‘Open Door, Explore’ Self-Programmed Wednesdays at The Manchester Museum Rocks and Minerals Gallery – KS4
This activity enables your students to explore the specimens in the Rocks and Minerals gallery by relating them to priorities and the uses of those specimens in everyday objects. It also uses the gallery to find out some important concepts in earth sciences. The Rocks and Minerals gallery at The Manchester Museum contains a wide variety of rocks and minerals specimens from the local area, the rest of the UK and around the world. As well as the geological specimens, there are displays and models exploring the structure of the earth, plate tectonics and rock cycle. You will need to print out and cut out the correct number of cards and images for your group, along with the earth sciences worksheet and bring it with you on your visit to use this 30 minute activity Below is a guide to complete 30 minute workshop in the gallery space: 1. Allow your students to explore the gallery independently for 3 minutes. 2. Split your students into two groups and give each one the following 10 minute activity: a. Earth Sciences Explorer: Using the model of the earth and the information provided, challenge your students to complete the worksheet attached b. Minerals and Me! This activity enables students to find out about the range of uses for rocks and minerals in everyday objects. i. Using the ‘Rocks and their Properties’ cards and images provided below, students in groups of 2/3 have to match up the rock cards, with the images of its use. ii. Once the students have matched them up, they should then find the relevant specimen on the gallery to identify what this rock/mineral really looks like. 3. Swap the groups over, so they both have a chance to do both activities. 4. Share feedback and comments for the last few minutes in the gallery. Equipment required: Rocks and Mineral cards (print and cut out enough for your students) Earth Sciences explorer worksheet attached (Print out) Pencil Clipboard
Have you remembered to book your ‘Open Door, Explore’ Self Programmed activities with our Bookings Officer on 0161 275 2630? You can also request to use our lunch room for your group. Risk Assessments are available on the website. Also, please check for any suggested materials that you may need to bring with you on the day.
Earth Sciences Explorer 1. How old is the earth? i.e. when was it formed?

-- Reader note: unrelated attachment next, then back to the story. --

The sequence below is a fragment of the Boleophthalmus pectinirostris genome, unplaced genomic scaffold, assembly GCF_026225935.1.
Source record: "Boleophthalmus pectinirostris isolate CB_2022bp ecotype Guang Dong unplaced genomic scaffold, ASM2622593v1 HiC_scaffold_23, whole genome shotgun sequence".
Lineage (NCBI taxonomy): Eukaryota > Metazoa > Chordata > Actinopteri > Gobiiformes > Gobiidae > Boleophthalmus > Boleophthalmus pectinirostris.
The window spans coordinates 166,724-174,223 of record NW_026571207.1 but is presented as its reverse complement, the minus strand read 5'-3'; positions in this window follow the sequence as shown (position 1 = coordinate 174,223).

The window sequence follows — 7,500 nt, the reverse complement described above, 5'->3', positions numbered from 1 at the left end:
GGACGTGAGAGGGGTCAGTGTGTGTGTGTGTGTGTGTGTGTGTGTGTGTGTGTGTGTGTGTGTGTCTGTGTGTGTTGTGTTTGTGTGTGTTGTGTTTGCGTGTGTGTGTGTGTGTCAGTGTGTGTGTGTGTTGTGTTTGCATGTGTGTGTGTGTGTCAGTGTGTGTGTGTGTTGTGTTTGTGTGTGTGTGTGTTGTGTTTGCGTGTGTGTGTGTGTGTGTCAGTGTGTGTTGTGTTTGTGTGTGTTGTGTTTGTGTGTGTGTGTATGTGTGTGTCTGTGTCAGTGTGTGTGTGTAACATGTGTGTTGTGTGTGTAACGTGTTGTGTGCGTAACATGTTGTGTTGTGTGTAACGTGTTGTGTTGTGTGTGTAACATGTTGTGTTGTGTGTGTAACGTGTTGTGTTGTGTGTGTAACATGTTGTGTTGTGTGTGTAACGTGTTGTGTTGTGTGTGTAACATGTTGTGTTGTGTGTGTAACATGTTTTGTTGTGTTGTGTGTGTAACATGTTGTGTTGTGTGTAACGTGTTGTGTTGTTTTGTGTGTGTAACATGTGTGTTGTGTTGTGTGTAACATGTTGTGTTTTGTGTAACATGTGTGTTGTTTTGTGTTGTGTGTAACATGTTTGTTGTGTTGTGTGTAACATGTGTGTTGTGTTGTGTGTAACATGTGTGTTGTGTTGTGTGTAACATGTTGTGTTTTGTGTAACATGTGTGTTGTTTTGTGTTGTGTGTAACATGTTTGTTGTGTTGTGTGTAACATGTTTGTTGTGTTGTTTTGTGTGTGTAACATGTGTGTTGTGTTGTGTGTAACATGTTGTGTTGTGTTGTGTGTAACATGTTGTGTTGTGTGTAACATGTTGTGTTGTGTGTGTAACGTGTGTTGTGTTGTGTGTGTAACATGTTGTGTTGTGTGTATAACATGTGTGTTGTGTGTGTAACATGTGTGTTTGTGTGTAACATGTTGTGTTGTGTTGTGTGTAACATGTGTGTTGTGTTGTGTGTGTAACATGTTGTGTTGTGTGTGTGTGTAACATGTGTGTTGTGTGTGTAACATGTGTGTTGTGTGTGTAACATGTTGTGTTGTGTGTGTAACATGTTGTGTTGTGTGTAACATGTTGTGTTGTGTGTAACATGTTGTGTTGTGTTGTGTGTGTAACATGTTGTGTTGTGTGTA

2. How do we know the age of the earth?
3. From the large model of the structure of the earth, describe the structure of the earth, including all the layers and what they contain?
4. Name the different natural phenomena that are caused by the movement of tectonic plates
5. What are the different kinds of plate boundaries and what do they lead to?
Rocks and Properties Cards
Fluorite Can prevent and reduce tooth decay
Fluorite Non-stick Impermeable Strong Does not rust Conducts heat
Clay (From chalk) Easy to shape when wet Strong and rigid when fired Impermeable when fired
Gypsum Easy to shape when wet Strong and rigid when set Quick to harden
Kaolinite Easy to shape when wet Strong and rigid when fired Impermeable when fired Thermal insulator
Malachite(Copper) Impermeable Flexible Can be easily moulded Does not react easily with water
Pyrite (Nickel) Can be combined with other elements such as cadmium or hydrogen to make an object with convertâ€™s chemical energy into electrical energy. This generates an electric current that can power an electronic device
Quartz Hard Rigid Impermeable Transparent Can be made into different shapes
Silver Flexible Does not rust Quite rare Stays shiny for a short time then goes dull as it reacts with oxygen in the air
Hematite (iron) mixed with carbon or chromium Known as Stainless Steel Strong Does not rust Rigid
Corundum (Aluminuim) Light Easily shaped Impermeable to water Does not rust
Steel coated in cassiterite (tin) Impermeable Light Does not rust Compressible (Squashable)
Gold Flexible Does not rust Rare and precious Stays shiny for a long time
Hematite (iron) with hydrozincite (zinc) coating Limonite â€“ Strong, rigid, can be easily moulded, reacts with oxygen to make iron oxide or rust Zinc sulphide - Does not rust
Copper Very good conductor of electricity Flexible Stretchy (if you pull hard!) Impermeable
Halite Soft Breaks up easily Dissolves in water Lowers the freezing point Adds flavour
Clay (from chalk) Shaped when wet Strong when fired Insulator
Muscovite mica and Silicon (from quartz) Mica â€“ does not conduct electricity, has a high melting point Silicon â€“ abundant, cheap, conducts electricity
Carbon rich fossil plant remains Burns easily to release energy Is often used to generate electricity Was widely mined in the UK, but no longer is as much any more
Pumice Abrasive Rough Easily available Light
Granite Strong Durable Heat resistant Bacteria resistant Stain resistant Colourful Shiny when polished
Marble Pattern and colour can vary Very attractive Very hard Can be sculpted
Waterproof (impermeable) Can be split into thin layers Hard
Soft Breaks up easily Can be mixed with water and sand
Uses of Rocks and Minerals Images